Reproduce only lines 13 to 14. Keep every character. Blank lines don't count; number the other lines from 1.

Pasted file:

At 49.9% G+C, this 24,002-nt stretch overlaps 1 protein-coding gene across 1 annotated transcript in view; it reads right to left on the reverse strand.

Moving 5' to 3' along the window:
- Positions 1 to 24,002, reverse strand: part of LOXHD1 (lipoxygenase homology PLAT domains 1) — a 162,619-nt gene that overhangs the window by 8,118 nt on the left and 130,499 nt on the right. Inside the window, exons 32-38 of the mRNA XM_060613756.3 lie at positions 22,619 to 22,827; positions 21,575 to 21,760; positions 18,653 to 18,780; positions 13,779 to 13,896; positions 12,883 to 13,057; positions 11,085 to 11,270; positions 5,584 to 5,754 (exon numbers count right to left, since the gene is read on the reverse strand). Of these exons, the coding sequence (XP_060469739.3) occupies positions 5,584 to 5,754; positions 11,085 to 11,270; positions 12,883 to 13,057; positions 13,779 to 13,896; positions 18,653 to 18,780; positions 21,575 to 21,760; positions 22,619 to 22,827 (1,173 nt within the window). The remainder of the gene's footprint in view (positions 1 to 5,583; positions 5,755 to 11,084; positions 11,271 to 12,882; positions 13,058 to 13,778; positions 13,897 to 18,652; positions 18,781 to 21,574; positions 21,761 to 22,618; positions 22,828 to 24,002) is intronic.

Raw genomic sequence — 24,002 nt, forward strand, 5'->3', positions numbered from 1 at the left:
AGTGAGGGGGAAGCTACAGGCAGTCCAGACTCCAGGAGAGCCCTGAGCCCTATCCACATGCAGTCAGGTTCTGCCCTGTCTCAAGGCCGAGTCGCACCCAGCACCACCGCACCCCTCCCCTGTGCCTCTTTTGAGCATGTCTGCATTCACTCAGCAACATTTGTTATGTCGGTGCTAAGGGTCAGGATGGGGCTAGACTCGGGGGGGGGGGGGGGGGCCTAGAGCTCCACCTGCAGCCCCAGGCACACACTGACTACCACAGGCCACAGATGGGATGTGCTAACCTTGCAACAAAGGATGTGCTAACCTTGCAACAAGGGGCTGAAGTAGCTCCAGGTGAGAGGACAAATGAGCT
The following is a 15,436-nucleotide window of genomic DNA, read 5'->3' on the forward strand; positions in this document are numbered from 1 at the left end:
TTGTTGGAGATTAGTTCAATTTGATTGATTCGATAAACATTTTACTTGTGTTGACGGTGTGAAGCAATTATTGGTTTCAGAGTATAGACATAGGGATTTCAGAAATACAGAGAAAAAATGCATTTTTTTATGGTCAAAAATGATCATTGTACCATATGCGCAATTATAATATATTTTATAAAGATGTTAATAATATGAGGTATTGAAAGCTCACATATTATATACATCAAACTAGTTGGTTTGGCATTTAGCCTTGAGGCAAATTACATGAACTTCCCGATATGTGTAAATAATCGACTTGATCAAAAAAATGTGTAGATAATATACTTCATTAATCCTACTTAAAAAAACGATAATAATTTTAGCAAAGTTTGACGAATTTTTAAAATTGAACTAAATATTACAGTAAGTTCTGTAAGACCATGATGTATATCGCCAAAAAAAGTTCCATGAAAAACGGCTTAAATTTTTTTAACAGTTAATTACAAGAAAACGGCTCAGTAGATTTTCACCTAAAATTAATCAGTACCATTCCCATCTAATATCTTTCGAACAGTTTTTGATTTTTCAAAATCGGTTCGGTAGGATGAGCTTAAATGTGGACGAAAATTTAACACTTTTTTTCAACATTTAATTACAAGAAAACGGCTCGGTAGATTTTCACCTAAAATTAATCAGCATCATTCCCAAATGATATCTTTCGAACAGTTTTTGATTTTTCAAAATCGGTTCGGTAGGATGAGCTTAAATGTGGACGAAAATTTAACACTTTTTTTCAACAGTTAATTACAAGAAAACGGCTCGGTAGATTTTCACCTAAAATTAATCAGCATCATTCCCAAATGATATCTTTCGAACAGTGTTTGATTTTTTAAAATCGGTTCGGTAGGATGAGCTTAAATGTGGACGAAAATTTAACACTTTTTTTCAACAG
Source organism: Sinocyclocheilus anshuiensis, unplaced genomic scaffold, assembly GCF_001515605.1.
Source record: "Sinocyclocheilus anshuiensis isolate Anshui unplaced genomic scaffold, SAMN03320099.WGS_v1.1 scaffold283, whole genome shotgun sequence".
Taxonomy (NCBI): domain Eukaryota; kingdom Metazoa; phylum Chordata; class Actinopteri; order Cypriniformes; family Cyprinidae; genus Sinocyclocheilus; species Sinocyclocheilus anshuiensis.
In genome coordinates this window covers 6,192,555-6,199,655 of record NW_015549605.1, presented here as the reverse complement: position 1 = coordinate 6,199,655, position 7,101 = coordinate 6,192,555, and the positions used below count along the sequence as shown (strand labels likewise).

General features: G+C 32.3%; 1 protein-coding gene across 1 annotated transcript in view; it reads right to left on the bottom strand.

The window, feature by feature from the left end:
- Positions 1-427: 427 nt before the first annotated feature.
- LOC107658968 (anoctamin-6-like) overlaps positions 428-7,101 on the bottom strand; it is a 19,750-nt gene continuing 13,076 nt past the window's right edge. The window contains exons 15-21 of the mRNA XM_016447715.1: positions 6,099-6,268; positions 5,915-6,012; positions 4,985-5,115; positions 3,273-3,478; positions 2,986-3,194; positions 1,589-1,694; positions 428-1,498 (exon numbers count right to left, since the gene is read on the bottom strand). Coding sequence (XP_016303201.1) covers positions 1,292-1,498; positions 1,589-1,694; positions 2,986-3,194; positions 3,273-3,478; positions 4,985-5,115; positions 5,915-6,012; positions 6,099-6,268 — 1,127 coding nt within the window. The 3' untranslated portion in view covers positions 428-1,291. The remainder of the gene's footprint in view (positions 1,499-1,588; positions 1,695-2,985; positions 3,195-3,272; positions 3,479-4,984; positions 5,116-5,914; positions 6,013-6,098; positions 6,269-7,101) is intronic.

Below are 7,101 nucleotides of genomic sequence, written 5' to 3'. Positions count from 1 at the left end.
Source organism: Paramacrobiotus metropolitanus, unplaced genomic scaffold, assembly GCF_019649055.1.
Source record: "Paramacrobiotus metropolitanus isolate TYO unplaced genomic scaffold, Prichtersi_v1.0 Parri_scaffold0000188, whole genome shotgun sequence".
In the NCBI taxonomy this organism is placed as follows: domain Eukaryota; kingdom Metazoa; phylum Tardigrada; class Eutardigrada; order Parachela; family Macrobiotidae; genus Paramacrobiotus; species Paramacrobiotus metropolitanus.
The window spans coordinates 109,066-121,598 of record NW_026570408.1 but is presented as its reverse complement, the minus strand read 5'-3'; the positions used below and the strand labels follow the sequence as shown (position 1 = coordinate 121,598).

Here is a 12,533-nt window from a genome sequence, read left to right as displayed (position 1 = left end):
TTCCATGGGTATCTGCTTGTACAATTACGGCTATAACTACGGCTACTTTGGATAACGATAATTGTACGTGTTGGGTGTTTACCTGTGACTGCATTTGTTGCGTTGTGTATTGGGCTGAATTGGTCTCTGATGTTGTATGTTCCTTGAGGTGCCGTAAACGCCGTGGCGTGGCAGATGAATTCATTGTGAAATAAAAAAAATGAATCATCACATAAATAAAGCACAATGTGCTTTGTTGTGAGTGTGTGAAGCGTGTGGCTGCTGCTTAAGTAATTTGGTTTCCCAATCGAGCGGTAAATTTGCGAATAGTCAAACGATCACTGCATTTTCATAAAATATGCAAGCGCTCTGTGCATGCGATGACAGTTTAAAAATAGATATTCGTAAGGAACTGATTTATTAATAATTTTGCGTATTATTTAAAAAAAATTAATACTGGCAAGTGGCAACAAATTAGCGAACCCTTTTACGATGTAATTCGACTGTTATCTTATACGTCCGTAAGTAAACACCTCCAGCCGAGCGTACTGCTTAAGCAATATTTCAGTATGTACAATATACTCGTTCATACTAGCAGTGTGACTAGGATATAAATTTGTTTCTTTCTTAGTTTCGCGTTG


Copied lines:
The window, feature by feature from the left end:
- Positions 1-427: 427 nt before the first annotated feature.